One blogger last week accused the Journal of a news blackout on the topic of the Bay Trail. It's mostly true. When I volunteered to work with trail advocates in March, Journal Editor Carrie Peyton Dahlberg and her staff decided no coverage while the story is unfolding.
The original Bay Trail Advocates' plan was to ask the city councils of Eureka and Arcata, the Humboldt County Board of Supervisors, and ultimately the North Coast Railroad Authority -- as the legal owner of the right-of-way -- to consider railbanking the corridor north of Eureka. Once railbanked under federal law, the right-of-way would be preserved forever for the return of rail service, but in the interim, it could be used as a bike and pedestrian trail. (We propose two projects: a rail-with-trail from Samoa to Arcata and rail-to-trail from Arcata to Eureka. See www.baytrailplan.org.)
The Journal editorial staff felt that whatever coverage they did on a pet project of the publisher, the person who signs their paychecks, would be perceived by readers as biased. I agreed. But I also agreed to write a periodic update -- as a trail advocate -- in my publisher's column.
The Bay Trail Plan proposal and the significant questions it has spawned have now been on the public agenda and vigorously discussed eight times in the last three months. The plan has been before the Humboldt County Association of Governments' Technical Advisory Committee, HCAOG's board of directors (June and July), the Humboldt County Board of Supervisors, Arcata and Eureka city councils, and the NCRA board on July 11 and again last Wednesday in Novato. I was there at each meeting.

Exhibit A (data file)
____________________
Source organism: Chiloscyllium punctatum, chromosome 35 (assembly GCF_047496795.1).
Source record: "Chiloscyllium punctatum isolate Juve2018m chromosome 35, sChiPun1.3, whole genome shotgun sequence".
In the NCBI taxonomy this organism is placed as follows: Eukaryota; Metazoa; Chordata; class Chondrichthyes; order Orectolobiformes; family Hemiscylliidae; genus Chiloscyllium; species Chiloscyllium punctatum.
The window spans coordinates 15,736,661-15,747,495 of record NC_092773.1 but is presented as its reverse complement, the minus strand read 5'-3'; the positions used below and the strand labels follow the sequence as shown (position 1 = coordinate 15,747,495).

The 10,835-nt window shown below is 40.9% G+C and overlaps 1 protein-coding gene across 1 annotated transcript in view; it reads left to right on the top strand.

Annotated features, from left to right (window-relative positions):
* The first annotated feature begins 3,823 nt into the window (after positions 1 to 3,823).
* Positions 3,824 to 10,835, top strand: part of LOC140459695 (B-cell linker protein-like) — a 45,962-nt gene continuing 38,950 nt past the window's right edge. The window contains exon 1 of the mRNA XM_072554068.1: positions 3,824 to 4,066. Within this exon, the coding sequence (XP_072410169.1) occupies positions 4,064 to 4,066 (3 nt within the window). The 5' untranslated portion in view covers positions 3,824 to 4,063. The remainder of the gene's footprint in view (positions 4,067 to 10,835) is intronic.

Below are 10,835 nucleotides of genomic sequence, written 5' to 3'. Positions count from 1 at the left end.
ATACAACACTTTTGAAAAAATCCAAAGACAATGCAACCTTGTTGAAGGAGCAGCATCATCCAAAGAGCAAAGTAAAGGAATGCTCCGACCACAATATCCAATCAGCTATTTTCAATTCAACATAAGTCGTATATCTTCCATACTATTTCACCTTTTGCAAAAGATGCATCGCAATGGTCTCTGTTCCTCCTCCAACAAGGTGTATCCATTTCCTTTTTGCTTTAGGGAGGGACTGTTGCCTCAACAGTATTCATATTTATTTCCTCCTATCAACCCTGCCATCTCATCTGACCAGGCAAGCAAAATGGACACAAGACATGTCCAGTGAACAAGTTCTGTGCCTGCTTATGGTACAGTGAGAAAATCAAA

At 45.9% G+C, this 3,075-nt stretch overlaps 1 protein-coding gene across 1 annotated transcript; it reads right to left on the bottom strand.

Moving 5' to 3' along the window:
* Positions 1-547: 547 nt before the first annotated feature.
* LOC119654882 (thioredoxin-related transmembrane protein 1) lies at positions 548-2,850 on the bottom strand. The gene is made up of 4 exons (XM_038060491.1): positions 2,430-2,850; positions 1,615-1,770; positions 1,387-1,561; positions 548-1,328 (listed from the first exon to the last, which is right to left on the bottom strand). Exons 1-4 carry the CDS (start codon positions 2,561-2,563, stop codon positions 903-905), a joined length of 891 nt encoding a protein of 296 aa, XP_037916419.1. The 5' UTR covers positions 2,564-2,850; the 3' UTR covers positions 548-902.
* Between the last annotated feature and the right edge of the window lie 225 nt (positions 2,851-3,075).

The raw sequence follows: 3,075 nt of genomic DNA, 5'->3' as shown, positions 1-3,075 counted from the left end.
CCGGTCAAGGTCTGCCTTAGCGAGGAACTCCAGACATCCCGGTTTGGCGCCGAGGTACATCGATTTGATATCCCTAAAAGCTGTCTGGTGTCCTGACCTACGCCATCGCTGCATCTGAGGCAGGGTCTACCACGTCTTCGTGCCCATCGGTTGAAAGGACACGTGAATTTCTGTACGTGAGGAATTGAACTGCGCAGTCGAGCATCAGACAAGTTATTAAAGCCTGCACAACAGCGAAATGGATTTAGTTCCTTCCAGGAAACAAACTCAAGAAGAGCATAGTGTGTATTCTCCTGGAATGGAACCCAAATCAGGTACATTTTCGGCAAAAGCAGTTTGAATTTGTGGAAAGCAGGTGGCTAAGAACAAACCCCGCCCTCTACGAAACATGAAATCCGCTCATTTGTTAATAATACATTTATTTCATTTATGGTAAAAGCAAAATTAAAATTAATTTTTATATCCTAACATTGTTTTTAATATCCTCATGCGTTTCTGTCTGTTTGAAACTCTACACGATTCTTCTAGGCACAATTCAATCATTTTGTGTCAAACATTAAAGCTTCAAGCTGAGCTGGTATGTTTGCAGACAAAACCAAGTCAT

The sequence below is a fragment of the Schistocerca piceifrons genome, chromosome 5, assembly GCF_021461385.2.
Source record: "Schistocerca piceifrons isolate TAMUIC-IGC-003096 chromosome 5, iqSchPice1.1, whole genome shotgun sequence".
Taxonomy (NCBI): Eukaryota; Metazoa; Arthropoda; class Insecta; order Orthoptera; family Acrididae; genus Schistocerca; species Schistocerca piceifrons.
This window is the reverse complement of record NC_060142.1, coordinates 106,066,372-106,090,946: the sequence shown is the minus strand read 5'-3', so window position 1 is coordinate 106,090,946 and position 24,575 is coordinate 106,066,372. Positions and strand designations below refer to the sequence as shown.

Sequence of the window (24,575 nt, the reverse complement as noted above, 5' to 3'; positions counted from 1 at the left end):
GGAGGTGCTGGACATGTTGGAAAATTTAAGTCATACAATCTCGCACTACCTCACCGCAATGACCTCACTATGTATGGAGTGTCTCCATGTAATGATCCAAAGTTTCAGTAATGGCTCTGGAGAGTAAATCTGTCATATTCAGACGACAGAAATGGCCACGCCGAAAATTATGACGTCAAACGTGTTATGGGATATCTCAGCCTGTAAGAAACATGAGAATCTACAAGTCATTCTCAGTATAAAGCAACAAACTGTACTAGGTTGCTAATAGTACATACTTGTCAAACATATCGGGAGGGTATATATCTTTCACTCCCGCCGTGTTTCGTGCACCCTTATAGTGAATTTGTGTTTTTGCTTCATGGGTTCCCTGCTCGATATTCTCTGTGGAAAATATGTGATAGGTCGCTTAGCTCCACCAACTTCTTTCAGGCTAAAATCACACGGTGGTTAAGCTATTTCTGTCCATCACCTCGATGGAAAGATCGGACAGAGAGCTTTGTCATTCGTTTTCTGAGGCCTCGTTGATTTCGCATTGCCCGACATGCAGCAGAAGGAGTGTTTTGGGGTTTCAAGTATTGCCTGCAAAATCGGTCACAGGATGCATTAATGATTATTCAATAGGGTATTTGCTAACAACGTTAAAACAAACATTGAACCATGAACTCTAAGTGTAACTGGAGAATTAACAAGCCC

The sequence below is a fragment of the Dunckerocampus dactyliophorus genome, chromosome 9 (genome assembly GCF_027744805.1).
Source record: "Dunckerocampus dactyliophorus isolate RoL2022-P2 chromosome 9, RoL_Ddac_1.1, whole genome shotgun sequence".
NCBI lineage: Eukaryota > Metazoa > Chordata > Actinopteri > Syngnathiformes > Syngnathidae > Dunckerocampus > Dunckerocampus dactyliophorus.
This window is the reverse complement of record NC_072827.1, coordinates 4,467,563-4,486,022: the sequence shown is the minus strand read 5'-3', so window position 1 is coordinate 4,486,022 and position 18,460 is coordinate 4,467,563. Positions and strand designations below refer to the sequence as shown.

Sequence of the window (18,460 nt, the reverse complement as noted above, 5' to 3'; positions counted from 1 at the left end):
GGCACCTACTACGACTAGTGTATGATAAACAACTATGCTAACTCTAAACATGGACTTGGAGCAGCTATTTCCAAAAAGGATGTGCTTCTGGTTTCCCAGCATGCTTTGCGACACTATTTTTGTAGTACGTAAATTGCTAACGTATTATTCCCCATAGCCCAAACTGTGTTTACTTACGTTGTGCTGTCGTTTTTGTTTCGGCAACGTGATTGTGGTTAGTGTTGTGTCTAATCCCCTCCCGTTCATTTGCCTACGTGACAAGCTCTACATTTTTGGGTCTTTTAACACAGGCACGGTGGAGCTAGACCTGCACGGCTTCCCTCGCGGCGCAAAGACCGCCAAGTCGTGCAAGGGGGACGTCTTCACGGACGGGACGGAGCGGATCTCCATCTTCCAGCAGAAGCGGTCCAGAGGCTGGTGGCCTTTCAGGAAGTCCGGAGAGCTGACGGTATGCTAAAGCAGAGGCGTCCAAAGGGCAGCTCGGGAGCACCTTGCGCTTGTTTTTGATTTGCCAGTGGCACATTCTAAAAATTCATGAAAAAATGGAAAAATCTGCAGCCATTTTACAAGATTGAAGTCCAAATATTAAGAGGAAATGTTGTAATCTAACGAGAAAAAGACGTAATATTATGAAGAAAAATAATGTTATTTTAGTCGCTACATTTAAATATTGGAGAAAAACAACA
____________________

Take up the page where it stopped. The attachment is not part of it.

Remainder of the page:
My report to you as a trail advocate is -- so far, so good. I'm not saying our proposal to railbank was warmly received. It was not, largely because the 1983 law has been so widely misunderstood. But now, as of last week, we have a committee of three NCRA directors who will look at three things: the feasibility of a trail, plus the feasibility of repairing and maintaining the crumbling rail bed between Eureka and Arcata, plus the feasibility of the return of rail service. The committee will start work in September, hold public meetings here on each topic, and report back in November. The full NCRA board still meets monthly in other counties, but this subcommittee of three directors hopes to conduct its meetings and produce a report and recommendations by the next time the NCRA board meets in Eureka -- November. There are good reasons for this timetable, which I'll discuss below, but first I want to respond to those testifying at those eight meetings who accused Bay Trail Advocates of being anti-railroad.
There are only four members of the Bay Trail Advocates and we love railroads: Los Bagels' owner Dennis Rael, retired Humboldt State administrator Rees Hughes, me, and -- our newest member -- Don Banducci, co-founder of Yakima and a longtime member of the Timber Heritage Association. (We purposely kept the core group small and very focused these past months because we knew we had a gantlet of agencies to negotiate to have any chance of success.)
Our official position is that we support the return of rail service to Humboldt County when and if it is feasible. There have been no trains run in 15 years on the line. There have been two suggestions for the return of rail service in recent years, but no viable plan on the table. We believe the return of rail could not occur for a minimum of 10 years. A more realistic estimate might be 20 years. In the meantime, there are other pressing needs in this community that can be addressed by using the public right-of-way for bike and pedestrian transportation and recreation.